Hammers treble up against Spurs
West Ham United scored their third win of the season against north London rivals Tottenham Hotspur, running out 2-0 winners in a glorious last home game that had fans chanting and cheering through to the end of an entertaining afternoon.
- Report: West Ham 2-0 Tottenham
If manager Sam Allardyce wanted to celebrate this win and the assurance of another season in the Premier League, a trip to the casino close to West Ham's new home in Stratford for a game of Craps might be the place to go. For in what many were insisting was Allardyce's last throw of the dice, the manager managed to throw a host of sevens, not only securing an unprecedented treble against deadly rivals still chasing Europe at the beginning of the game, but also ensuring it was done in a style that will undoubtedly have impressed the watching joint-chairmen.
For, with the pressure on, calls on an internet poll for Allardyce to be replaced and a nervy end to the season in prospect, Allardyce conjured up a performance of commitment and finesse sending out a team that sparkled up-front with a man of the match performance from Andy Carroll, and an attacking philosophy that would have warmed the heart of even the most negative supporter. But for a superb display by Tottenham keeper Hugo Lloris, the score could have been five or six.
An enterprising start from the home side during which Guy Demel struck the crossbar and a couple of good shouts for handball went unheeded, was offset by a strong reply from Spurs who could point to several opportunities from Harry Kane, Emmanuel Adebayor and Paulinho in reply. But the balance of the game tilted after 25 minutes when Younes Kaboul hauled down Stewart Downing as the winger bore down on goal after a deflection had played the former Liverpool man in. Hammers fans were in glorious spirits as referee Phil Dowd pulled out a red for Kaboul who was clearly the last man, not least because -- so mercurial has been Downing's form -- most would not have bet on the player worrying Lloris too much had he not been fouled.
The Hammers came close with the resulting free kick by Andy Carroll but Lloris flew spectacularly to palm the ball round the post for a corner. With the crowd baying though, the goal was merely delayed as Carroll again rose from the resulting kick from Mark Noble, the ball catching the head of Kane and beating Lloris and defenders on the line to send the Boleyn wild.
That goal on 27 minutes really sealed the rest of the game as West Ham, sensing this was their afternoon, piled on the pressure in an impressive fashion. And it was no surprise when the home side went further ahead before the break -- it was a shock though to see Downing scoring his first goal of the campaign by hitting a straight ball through a crowd of players lined up to defend a free kick, the Spurs players obligingly turning aside to allow the ball past a flailing Lloris.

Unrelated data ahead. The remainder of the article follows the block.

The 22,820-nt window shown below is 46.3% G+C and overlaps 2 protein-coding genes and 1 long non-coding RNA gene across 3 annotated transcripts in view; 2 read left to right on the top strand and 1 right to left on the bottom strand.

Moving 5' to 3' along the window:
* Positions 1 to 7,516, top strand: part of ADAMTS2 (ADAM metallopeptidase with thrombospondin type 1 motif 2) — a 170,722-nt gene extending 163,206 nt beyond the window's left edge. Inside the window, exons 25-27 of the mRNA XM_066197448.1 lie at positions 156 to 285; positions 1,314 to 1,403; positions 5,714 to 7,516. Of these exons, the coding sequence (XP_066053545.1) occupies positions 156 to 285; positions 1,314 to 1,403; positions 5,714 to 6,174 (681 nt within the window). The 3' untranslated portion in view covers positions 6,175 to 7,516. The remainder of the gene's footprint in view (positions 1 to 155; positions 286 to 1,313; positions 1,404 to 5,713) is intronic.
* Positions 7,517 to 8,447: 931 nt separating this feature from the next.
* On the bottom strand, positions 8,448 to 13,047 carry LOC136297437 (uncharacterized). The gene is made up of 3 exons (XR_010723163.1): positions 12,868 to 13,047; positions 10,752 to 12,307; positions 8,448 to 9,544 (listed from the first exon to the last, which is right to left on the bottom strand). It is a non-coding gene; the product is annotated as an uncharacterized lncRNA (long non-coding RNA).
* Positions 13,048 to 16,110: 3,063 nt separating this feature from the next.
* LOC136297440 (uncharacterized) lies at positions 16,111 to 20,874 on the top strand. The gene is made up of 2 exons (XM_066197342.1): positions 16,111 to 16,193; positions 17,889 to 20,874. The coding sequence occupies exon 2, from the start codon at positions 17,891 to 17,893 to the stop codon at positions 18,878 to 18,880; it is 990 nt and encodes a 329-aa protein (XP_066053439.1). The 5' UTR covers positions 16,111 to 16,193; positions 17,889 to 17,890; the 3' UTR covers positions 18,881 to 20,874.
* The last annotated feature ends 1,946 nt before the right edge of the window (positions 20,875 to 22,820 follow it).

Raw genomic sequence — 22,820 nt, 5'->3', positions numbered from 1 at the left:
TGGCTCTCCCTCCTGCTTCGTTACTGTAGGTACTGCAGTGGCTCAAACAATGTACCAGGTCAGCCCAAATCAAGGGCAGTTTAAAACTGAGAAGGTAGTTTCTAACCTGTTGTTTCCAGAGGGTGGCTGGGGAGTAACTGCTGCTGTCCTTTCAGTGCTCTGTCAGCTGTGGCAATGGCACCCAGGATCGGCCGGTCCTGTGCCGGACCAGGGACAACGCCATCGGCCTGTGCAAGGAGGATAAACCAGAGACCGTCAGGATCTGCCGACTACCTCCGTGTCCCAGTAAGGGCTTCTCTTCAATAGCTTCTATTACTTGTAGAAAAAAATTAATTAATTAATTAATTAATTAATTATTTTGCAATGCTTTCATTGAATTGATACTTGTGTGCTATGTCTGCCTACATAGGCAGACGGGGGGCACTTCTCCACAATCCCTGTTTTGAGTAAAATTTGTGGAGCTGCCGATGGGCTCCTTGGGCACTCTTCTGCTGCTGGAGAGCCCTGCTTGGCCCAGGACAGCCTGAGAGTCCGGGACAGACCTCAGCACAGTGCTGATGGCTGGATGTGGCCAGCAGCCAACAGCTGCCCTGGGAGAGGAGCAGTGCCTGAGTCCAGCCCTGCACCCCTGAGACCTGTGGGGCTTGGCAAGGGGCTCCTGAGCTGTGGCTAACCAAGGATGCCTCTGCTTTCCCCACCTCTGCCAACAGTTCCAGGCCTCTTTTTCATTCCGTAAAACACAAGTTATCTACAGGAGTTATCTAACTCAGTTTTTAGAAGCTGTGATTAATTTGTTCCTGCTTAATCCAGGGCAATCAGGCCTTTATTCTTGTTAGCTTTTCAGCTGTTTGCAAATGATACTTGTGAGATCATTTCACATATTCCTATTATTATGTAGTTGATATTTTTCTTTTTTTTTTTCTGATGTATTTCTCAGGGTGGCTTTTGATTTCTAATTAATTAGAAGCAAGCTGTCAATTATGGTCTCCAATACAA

To see the opposition two goals down and with only ten men was more than most Hammers fans could have expected, it being a surprising reversal of form of the two clubs with Spurs having an excellent away record as well. But the end of season is like that and it was only Lloris who stopped West Ham stretching their lead in the second half, saving superbly from Mo Diame and then stopping Kevin Nolan from following up. The keeper's later stop from the captain was even better, though, as Nolan found himself unmarked just yards out and spun and volleyed only to see the ball skim off Lloris' knee and away for a corner.
The introduction of Roberto Soldado and Sandro made things more difficult for the Hammers as the game wore on, but it only highlighted how Spurs have come close to European qualification and how much this was an improvement on recent performances from the home side. A late Adrian tip-over from Danny Rose was no more than was warranted, the performance deserving of a clean sheet -- something that has proved to be difficult in the last few months.
The traditional lap of honour was an interesting affair, the fans that stayed certainly seemed to be giving Allardyce support and the post-match interview with Carroll and Nolan -- the latter admittedly an Allardyce stalwart having followed him on several moves -- singing the praises of the boss and promising an improvement next year if everyone remains fit and, although unspoken, the promise of more depth and hopefully more attacking options up front.
The immediate future direction of the club and the developments of the past week with the supporters' poll due to land on the Board's desk this week are something to discuss- - particularly on this blog -- over the next few weeks. For the moment though, this match signalled a bright end to a home season that has been largely disappointing, but three wins against Spurs will ensure it remains in most supporters minds for a good long while.